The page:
For simplicity, it has been assumed that everything is run under the same machine. However, it is possible to install a servENT node on a different machine in your local area network and start exploring the possibilities of running Services in the P2P network rather than running (Web)Services in a typical Client/Server architecture. If you do that, the FADA node management interface has an option to use multicast broadcast for the nodes to find each other (under the your servent/fada directory, the file is called "configure.bat)".

Thursday, August 11, 2005

Open Source Business Opportunities

A special report in Infoworld provides a list of interesting business opportunities. These include ERP, CRM, EPOS, VOIP, RFID, etc. These commercial opportunities look ideal to be exploited/tested through the DBE project. DBE enables the open source applications to be offered as services for usage by multiple industry segments.

Monday, August 08, 2005

Designing for Participation

On this PodCast (and the presentation), Tim O'Reilly presents current case of successful Business2Consumers (B2C) internet sites that rely on heavy services aggregation and user participation.

The PodCast and the presentation highlight how we are moving from software packages to software services, from standalone applications to applications as aggregated software services, from the desktop application stack to the internet application stack and where sharing your data and your services aggregated software services adds value to your data and to your business.

Friday, August 05, 2005

SOA Tools

An article describing the current momentum that SOA and the MDA philosophy is gaining amongst tool vendors, specially developing add-ons to Eclipse in order to support the SOA/MDA development approach.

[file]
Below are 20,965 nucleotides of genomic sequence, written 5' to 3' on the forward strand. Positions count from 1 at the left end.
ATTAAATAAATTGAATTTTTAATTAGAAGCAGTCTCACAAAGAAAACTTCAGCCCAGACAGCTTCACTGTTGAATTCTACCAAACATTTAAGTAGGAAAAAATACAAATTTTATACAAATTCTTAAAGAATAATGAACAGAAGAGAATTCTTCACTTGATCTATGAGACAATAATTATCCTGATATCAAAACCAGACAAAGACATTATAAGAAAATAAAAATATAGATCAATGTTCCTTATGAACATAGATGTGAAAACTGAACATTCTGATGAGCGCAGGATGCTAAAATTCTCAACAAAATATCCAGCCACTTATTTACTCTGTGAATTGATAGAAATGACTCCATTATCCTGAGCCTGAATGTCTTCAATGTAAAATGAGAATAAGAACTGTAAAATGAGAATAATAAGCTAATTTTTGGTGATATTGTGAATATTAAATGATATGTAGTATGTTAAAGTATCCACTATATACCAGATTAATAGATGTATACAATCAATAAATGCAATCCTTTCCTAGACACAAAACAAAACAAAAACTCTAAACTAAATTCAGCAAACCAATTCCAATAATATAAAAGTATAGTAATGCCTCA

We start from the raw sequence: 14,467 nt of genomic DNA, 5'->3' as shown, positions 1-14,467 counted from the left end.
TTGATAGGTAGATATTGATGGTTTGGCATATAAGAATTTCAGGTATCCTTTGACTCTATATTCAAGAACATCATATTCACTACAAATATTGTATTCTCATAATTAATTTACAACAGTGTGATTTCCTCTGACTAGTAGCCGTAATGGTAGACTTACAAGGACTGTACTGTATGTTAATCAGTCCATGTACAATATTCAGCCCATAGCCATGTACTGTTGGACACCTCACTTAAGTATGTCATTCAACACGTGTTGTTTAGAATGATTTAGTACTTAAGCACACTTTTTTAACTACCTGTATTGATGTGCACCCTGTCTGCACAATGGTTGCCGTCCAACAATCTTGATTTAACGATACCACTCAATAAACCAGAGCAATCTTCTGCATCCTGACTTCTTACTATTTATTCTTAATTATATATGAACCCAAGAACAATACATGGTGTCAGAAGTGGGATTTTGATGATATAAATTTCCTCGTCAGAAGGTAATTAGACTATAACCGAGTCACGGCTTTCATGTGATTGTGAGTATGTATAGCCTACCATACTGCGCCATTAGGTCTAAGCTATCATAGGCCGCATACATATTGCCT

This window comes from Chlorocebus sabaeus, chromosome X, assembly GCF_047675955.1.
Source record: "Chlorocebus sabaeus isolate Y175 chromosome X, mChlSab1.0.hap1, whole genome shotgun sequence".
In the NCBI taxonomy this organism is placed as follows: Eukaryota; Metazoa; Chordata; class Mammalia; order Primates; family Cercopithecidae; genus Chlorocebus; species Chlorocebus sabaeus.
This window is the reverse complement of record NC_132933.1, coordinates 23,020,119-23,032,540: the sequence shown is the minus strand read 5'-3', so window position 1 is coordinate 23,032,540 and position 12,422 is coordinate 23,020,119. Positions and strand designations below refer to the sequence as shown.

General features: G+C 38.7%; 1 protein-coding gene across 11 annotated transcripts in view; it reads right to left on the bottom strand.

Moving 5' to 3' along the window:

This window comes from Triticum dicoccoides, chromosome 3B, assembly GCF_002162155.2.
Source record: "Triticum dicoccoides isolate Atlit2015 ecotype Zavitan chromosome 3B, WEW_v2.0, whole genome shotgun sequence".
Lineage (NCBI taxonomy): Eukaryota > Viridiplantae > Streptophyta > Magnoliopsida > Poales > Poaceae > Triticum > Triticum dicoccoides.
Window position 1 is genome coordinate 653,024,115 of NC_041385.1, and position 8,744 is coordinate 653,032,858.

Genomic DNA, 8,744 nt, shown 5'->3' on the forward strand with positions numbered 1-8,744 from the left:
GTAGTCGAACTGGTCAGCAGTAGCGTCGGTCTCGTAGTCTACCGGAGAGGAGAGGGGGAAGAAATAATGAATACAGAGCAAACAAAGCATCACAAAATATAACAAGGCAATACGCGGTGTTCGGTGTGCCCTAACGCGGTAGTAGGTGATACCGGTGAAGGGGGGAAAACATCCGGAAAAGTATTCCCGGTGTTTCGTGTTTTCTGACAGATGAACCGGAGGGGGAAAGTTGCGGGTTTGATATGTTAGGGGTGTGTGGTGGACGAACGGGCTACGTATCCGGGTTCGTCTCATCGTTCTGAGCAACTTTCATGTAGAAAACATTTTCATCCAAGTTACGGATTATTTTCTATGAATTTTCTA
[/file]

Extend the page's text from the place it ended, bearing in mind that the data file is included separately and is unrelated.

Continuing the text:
Thursday, August 04, 2005

Business Benefits for SOA Adoption

It is interesting to try and understand the business drivers for SOA adoption. It is clear that these will be very different based on the size of the organisation, the industry sector, the value networks and the current level of IT adoption. Three areas have been looked based on the capabilities of SOA. These are:
  1. Reusability
  2. Service composition, orchestration and choreography
  3. Loose coupling

A paper from webMethods uses the above mentioned capabilities of SOA to discover the business drivers for SOA adoption (http://www1.webmethods.com/PDF/The_Business_Case_for_SOA.pdf).

The arguments presented are highly relevant from a large firm perspective particularly for those with a high level of IT adoption. The challenge still remains for small and medium enterprises (SME) who mostly lag in IT adoption and this has been a concern from economic perspectives. The digital divide is significant and pundits predict that SOA is an answer to bridge the gap. But how? The above three capabilities of SOA are still useful for discovering the business drivers for SMEs. But what else needs to be understood before we embark on identifying the real business drivers? These are likely to be:

  • Supply side and demand side capabilities and features
  • Current barriers to IT adoption - Technology and non-technology issues
  • Service needs and priorities

There is also the issue of availability of a public SOA for such a usage. Though the DBE Project is involved in creating such a facility it is going to take some time before it is ready to support any commercial service implementations.

Interesting blog on SOA in third world.

Tuesday, August 02, 2005

View of Business Service Flow

(c) Nagaraj

Creating DBE services from existing applications

Web Services, Service Oriented Architectures and Digital Business Ecosystems are becoming key concepts in the Software Development World. Software developers are keen to know more about these new developments and are also interested knowing how to get on board with their existing applications.

The key characteristics of software services developed for the new paradigm are loose coupling, reusability and open standards. These characteristics are important and lead a new focus in software development towards development of new software services. However for existing applications to be migrated to the DBE the requirement is to develop a service adapter to eanble access. The adapter is a simple Java programme. Information for creating web services from existing applications is available from this site - http://www-128.ibm.com/developerworks/webservices/library/ws-legacy/. The requirement for the DBE is similar.